आता ठाण्याला जाणाऱ्या गाडीत विशेष काय, असं विचाराल, तर काहीच नाही। प्रगतीने खंडाळा सोडलं आणि मी दारात जाऊन उभा राहिलो । तपकिरी पिवळे डोंगर, उघडा बोडका कातळ, त्यावर मध्येच मोठाल्या गोवऱ्या थापल्या आहेत अशी माती , तर अधून मधून आम्ही अजून टिकून आहोत असं सांगणारी झाडी । हा देखावा जुनी हिंदी गाणी किंवा मराठी भावगीते मनात गुंजू लागतील असा नक्कीच नव्हता।
पण का कुणास ठाऊक त्या उन्हात होरपळून गेलेल्या आणि पावसाची वाट पाहणाऱ्या डोंगरांत मी हरवून गेलो । डोंगरवाटा मला खुणावत होत्या – वर चढायला, धावायला, धापा टाकायला । मला तो अलीकडचा कात्रज सिंहगड ट्रेक आठवला ।
पुढच्या क्षणी मी गाडीच्या फुटबोर्डवर मित्रांबरोबर दाटीवाटीने बसलो होतो । ठाण्याहून मध्यरात्री नंतर निघणारी दुसरी पॅसेंजर । कर्जत येईपर्यंत मुक्काम फुटबोर्डवर। मकडोवेल नंबर 1 किंवा aristocrat सारखी स्वस्त आणि बेकार व्हिस्की किंवा ओल्ड मॉंक सारखी स्वस्त आणि मस्त रम बाटली सरळ तोंडाला , बरोबर फरसाण । कर्जतला उतरून माथेरान नाहीतर भीमाशंकर।
पुण्याला आलोच तर राजगड तोरणा नाहीतर सायकलने महाबळेश्वर , असे उद्योग ।
कर्जत आलं ते कळलंच नाही । डोंगर संपले, स्वप्न तात्पुरतं संपलं।
According a version of history, Chatrapati Shivaji Maharaj used this route to get away from Shahistekhan’s army after a midnight raid cutting the Khan’s fingers and sending them on a chase behind running bulls with horns having burning torches. One thing is sure: No way Khan’s army could have chased the great Shivaji and his raiding party on this route that runs over ridge connecting many hills. It was a brilliant tactic.
Katraj to Sinhgad is a trek (K2S) that takes you from the old Katraj tunnel to the Sinhgad fort. 15 Km long, the trek has innumerable hills with no bypass tracks. A Facebook post says 14 hills, but believe me, they were innumerable! You must climb up and down each of them.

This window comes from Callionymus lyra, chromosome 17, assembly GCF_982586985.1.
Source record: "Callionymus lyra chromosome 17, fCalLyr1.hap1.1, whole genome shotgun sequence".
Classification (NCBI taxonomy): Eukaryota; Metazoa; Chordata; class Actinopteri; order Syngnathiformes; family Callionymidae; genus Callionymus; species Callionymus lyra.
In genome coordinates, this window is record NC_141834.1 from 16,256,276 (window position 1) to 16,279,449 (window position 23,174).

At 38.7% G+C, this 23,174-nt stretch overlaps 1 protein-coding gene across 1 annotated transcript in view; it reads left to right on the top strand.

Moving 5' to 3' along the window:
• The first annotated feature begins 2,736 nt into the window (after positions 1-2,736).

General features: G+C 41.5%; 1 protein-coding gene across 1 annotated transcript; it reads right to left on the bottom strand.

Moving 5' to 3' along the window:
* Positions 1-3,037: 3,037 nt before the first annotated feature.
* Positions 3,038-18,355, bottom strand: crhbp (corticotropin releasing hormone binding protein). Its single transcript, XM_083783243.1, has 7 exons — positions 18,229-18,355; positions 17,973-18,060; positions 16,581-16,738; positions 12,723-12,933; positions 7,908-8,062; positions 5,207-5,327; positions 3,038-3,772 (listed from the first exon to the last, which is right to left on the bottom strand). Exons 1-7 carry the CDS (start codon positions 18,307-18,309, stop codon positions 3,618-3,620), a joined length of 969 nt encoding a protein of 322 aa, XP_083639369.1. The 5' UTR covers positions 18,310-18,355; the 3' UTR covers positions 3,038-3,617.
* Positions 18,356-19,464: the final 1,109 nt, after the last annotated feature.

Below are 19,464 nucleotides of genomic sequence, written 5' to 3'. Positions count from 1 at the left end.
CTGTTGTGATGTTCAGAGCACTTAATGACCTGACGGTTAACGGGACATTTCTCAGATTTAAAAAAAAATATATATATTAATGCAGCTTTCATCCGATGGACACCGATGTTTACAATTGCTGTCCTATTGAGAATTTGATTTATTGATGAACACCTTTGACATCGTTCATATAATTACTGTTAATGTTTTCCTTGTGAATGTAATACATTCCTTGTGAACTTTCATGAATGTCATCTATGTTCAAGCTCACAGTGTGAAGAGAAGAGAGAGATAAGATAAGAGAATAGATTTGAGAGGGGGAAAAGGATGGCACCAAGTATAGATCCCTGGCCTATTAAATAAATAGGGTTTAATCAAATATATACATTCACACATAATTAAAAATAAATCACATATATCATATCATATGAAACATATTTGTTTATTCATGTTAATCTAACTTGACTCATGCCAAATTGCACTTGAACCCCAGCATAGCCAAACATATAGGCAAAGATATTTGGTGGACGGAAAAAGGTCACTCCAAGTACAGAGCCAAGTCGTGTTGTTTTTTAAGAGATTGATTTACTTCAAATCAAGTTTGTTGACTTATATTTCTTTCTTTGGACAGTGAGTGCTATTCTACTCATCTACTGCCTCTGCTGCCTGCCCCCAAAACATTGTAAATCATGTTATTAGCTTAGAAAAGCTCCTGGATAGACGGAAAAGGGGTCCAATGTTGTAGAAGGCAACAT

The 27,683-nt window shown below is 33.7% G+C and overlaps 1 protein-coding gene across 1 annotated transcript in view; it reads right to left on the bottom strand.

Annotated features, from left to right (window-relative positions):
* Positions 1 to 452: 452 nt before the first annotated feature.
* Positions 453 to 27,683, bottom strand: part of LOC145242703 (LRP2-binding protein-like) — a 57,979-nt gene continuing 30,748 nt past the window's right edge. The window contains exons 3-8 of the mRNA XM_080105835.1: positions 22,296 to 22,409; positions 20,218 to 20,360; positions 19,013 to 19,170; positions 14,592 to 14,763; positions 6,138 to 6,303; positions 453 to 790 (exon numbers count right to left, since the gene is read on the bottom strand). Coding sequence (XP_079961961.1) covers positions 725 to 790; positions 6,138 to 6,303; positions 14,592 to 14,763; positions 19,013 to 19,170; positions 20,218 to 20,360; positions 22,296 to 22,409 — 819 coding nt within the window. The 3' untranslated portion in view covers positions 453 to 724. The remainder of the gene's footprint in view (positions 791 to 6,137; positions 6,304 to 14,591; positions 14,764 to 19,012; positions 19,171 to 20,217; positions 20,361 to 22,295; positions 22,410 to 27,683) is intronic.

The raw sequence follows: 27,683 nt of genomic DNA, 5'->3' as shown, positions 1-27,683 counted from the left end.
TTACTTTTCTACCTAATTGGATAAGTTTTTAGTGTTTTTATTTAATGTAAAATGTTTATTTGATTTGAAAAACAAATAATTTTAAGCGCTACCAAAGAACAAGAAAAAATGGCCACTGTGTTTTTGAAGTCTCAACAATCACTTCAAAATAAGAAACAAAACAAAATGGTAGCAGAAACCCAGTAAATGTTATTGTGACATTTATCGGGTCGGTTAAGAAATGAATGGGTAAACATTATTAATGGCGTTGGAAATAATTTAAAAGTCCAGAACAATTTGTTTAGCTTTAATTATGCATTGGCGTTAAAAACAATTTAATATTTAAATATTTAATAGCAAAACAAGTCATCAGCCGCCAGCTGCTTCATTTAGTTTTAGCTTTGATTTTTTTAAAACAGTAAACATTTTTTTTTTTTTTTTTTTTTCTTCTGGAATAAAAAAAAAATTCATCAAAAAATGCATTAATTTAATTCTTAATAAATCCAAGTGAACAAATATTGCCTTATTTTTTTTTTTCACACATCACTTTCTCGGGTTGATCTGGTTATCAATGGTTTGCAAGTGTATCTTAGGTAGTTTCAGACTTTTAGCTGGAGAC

We started the trek with chants of Chatrapati Shivaji Maharaj ki Jai! Jai Bhavani, Jai Shivaji ! and Ganpati Bappa Morya!
It was a tricky trek because there were no rocks to land on, no trees that could hold soil together. Nothing except gorges filled with gravel. No shoes, not even those with studs, can give you a firm grip on gravel filled slopes. Almost every hill had such an ascent and a descent. Every step climbing up was a test of stamina and skill of not slipping too much while gaining toeholds and finding a rare stone or root to grab if your toehold wasn’t enough. Every foot down was a test of how not to get washed down by the treacherous gravel. Any spotting of rock against which you could plant one foot brought relief.
Gravel filled descents meant that most trekkers had to use all their fours and even bums while trying to control their downward travel. So there was an hour’s traffic jam right at the first climb down.
It was a lovely full moon night, but the trail was barely visible. The full moon night and our gravel addled brains had consequences.
Pic by my runner friend Himanshu
When I reached one of those heavenly horizontal gravel sections, I was looking for a place to throw down my sack and sit down. I chose a shade of a tree! The tree had indeed cast its shadow on ground and I found shelter in it! My fellow trekker came by and said ,’ Why aren’t you coming for the moonshine? ‘ I realized what I had done and started laughing . She said she had done the same silly thing! So we laughed at ourselves and at each other.
A late start and traffic jams enroute meant we reached the end point after the sun was well up. Dahi and tak seller guys were there. So we sprawled around and had glasses of tak.
Six of us from our Anyone Can Run group trekked together. For me, it was a first trek in eight years. I did better than I had expected. It was a nice comeback trek.